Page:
In the weeks since the tragedy of September 11, I have been frequently asked how our students, faculty, and staff are dealing with this crisis.
My answer is that in many ways our campus mirrors the rest of the nation. Indeed, we may be a microcosm of the larger national reaction. Some of us have lost close family and friends, others have been more remotely impacted, but all are stunned by the horror of that day. What is overwhelmingly clear is that the despicable events of September 11 have brought the Hobart and William Smith community together in important ways.
In an academic environment, we are fortunate to have the support services of our Chaplain, Deans, and counselors. We benefit enormously from the expertise of our faculty as they help all of us sort out the geo-political and crosscutting issues surrounding this crisis. And we are all inspired by the impressive volunteer efforts of our students in blood drives, fundraising, and support efforts.
Many students and faculty on campus remember Scott Rohner '01 well and recall fondly his gift for friendship and athletic skills. Faculty and alums have reflected on Andrew Golkin '93 and his involvement in his fraternity and his successful career. And all were saddened to learn that Michael Simon '83 left three children under twelve years old. (See memoriam on page 7.)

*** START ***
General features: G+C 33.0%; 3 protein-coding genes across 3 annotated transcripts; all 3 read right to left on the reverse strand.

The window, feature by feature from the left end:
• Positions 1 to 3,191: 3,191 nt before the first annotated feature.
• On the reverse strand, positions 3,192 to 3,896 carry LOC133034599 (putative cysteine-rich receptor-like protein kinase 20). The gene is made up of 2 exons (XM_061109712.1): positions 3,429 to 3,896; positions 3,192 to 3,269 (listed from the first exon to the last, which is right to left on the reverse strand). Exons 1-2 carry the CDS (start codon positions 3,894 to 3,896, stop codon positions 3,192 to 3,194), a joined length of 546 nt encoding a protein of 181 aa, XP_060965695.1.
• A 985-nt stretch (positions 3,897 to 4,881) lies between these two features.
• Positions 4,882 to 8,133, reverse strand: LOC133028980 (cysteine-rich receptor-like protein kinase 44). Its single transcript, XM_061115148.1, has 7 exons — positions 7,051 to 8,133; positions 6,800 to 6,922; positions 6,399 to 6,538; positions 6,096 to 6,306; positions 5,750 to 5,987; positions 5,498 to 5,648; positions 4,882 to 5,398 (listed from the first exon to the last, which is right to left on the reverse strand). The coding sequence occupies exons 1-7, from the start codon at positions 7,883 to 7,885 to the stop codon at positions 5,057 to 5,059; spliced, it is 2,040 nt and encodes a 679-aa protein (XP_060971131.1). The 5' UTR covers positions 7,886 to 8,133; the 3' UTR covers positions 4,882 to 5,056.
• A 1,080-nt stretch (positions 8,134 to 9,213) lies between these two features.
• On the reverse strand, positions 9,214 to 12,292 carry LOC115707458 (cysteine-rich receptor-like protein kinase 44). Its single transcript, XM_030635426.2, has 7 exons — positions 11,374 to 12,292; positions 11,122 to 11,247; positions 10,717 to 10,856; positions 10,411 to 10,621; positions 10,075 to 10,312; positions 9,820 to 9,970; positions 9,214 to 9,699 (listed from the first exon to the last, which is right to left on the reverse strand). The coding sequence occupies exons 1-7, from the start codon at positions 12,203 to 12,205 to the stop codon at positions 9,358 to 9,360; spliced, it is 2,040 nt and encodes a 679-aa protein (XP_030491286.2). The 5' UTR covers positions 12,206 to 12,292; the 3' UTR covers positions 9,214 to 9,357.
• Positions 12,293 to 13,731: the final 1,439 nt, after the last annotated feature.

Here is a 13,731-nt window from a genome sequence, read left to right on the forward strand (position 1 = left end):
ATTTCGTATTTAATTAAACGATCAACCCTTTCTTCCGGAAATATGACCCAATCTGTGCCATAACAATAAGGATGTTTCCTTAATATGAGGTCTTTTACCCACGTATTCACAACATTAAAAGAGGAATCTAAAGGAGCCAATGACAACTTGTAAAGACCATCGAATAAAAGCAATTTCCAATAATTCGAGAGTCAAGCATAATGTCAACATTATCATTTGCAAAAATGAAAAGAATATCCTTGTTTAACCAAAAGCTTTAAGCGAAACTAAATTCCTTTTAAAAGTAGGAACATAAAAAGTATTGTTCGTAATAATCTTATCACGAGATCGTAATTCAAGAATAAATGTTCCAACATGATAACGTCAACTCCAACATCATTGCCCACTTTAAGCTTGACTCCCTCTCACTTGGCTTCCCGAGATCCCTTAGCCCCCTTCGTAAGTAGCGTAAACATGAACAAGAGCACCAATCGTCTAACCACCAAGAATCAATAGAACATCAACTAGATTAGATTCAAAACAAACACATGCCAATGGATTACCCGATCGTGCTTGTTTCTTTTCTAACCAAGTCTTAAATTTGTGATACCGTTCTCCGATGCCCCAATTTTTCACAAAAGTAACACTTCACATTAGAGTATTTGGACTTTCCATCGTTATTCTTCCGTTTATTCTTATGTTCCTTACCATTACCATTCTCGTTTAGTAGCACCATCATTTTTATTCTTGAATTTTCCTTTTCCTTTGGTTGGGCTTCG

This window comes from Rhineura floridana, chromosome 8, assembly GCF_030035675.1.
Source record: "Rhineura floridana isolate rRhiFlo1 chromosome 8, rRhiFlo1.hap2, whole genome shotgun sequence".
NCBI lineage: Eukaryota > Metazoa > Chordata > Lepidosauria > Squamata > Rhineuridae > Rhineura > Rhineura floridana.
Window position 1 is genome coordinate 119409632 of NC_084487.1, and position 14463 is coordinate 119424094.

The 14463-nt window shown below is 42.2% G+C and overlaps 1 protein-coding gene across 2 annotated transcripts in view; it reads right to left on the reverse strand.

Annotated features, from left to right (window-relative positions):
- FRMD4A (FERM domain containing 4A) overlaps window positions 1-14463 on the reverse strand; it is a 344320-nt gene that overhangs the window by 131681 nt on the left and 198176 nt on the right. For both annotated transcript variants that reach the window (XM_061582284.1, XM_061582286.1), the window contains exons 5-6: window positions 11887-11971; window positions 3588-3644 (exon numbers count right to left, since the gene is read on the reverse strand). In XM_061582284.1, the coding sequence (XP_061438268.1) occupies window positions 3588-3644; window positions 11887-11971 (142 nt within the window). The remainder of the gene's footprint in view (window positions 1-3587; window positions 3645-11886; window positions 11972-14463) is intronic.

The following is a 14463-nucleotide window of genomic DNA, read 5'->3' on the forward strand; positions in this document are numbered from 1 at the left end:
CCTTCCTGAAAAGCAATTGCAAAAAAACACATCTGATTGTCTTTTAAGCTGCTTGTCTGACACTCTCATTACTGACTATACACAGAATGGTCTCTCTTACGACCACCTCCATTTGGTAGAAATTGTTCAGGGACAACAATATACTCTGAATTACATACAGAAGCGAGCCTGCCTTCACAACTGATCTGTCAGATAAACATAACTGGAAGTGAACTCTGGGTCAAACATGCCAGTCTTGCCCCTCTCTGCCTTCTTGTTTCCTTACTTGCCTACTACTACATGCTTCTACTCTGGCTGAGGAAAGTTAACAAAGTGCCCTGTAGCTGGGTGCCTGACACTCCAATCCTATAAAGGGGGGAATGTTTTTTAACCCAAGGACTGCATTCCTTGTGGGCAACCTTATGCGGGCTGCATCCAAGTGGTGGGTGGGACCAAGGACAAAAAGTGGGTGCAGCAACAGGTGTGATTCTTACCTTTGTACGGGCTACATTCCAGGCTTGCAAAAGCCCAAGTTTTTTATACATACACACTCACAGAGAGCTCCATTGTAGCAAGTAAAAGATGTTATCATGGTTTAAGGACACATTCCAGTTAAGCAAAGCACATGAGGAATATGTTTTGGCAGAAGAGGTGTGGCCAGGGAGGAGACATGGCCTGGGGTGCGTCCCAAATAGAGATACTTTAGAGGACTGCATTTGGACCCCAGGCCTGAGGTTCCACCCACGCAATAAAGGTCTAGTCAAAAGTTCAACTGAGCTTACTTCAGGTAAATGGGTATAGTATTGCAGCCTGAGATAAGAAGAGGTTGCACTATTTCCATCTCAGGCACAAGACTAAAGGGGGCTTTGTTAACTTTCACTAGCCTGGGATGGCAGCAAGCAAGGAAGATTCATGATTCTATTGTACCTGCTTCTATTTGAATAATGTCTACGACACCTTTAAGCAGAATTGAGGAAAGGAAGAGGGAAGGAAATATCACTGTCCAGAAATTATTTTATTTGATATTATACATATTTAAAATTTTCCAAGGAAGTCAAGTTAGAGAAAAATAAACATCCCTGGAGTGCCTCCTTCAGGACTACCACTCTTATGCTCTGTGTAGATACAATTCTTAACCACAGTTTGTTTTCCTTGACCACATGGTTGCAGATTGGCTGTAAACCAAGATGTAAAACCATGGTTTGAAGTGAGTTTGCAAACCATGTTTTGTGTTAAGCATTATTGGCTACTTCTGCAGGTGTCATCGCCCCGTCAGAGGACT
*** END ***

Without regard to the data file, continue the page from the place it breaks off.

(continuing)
As our nation's spirit has been tested, so, too, for Hobart and William Smith. Yet I am struck by the genuine sense of community at this time.
When we were finalizing this edition of the Pulteney St. Survey, readying and preparing stories of the excitement for the plans for our new academic building, the promise of the incoming classes of 2005 and the visit of former Secretary of State Madeleine K. Albright to Geneva for the Elizabeth Blackwell Award, tragedy struck. We held this edition in order to report to you on the loss of our three graduates and to provide an appropriate honor for them. We also wanted to outline how such a significant event affected campus.
In the pages that follow, you will easily see this sharp contrast between the beginning of our academic year and the energy of many good things happening - new Asian Languages and Cultures program, announcement of the new academic building, new faculty appointments and lacrosse coach - with the sadness of September 11.
We go forward united in our mission as a student centered learning environment committed to excellence, globally focused, grounded in the values of equity and service, and developing citizens who will lead in the 21st century.
Personally, I am grateful to be a part of such a community at this time. A friend of mine may have said it best when he urged us to follow in the words of Deuteronomy: "Be strong and of good courage."
Mark D. Gearan
A September 11 Reflection
Fall 2001 Pulteney St. Survey